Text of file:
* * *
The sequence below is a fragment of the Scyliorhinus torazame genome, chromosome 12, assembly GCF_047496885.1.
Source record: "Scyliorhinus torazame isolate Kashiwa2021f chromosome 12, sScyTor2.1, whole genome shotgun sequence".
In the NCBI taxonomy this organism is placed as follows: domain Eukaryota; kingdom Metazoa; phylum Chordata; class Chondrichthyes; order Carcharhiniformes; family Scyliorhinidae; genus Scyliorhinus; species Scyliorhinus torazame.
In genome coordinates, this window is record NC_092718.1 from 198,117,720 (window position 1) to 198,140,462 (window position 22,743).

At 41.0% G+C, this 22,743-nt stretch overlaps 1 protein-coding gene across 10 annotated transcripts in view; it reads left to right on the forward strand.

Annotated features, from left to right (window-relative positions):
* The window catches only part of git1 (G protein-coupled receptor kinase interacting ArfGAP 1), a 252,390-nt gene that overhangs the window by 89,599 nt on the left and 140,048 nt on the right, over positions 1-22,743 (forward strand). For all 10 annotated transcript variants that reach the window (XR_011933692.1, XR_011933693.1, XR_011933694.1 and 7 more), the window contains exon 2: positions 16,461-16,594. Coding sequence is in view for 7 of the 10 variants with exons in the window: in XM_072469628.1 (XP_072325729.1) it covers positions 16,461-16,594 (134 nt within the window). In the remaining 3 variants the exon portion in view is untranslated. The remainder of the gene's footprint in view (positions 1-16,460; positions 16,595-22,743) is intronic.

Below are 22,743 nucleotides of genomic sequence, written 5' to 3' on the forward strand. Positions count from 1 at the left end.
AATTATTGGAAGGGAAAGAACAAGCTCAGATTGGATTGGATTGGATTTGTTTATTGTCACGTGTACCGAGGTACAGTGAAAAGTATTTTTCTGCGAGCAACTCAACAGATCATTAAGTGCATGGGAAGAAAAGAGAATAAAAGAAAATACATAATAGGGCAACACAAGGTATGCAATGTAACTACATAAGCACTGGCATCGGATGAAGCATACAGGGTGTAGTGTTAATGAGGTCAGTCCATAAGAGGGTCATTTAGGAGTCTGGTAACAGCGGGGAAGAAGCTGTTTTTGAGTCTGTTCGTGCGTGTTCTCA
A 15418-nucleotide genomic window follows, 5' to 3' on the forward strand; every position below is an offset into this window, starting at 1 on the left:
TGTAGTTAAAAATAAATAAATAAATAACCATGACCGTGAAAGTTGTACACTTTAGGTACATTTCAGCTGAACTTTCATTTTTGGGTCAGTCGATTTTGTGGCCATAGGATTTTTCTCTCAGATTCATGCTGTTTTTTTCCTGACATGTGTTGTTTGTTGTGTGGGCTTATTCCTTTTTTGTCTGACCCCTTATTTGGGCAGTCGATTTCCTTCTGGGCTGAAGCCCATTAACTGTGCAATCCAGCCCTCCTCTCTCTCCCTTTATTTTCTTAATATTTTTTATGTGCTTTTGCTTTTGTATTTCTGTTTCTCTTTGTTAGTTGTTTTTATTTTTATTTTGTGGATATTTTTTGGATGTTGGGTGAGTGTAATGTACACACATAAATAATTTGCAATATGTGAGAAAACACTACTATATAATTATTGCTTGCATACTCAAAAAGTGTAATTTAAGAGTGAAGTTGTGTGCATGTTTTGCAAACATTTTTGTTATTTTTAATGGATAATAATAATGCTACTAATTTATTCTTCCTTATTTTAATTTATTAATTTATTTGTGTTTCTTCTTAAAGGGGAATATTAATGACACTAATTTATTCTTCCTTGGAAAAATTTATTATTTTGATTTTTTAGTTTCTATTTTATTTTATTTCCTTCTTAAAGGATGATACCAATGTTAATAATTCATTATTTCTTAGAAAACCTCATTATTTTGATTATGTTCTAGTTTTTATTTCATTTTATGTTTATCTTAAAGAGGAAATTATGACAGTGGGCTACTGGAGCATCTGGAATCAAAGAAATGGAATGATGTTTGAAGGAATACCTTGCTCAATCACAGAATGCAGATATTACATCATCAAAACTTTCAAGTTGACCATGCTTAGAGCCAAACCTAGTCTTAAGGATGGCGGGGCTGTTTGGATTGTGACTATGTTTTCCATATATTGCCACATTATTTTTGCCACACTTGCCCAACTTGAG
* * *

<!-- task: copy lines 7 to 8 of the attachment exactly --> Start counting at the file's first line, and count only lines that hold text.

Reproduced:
* The window catches only part of git1 (G protein-coupled receptor kinase interacting ArfGAP 1), a 252,390-nt gene that overhangs the window by 89,599 nt on the left and 140,048 nt on the right, over positions 1-22,743 (forward strand). For all 10 annotated transcript variants that reach the window (XR_011933692.1, XR_011933693.1, XR_011933694.1 and 7 more), the window contains exon 2: positions 16,461-16,594. Coding sequence is in view for 7 of the 10 variants with exons in the window: in XM_072469628.1 (XP_072325729.1) it covers positions 16,461-16,594 (134 nt within the window). In the remaining 3 variants the exon portion in view is untranslated. The remainder of the gene's footprint in view (positions 1-16,460; positions 16,595-22,743) is intronic.

Below are 22,743 nucleotides of genomic sequence, written 5' to 3' on the forward strand. Positions count from 1 at the left end.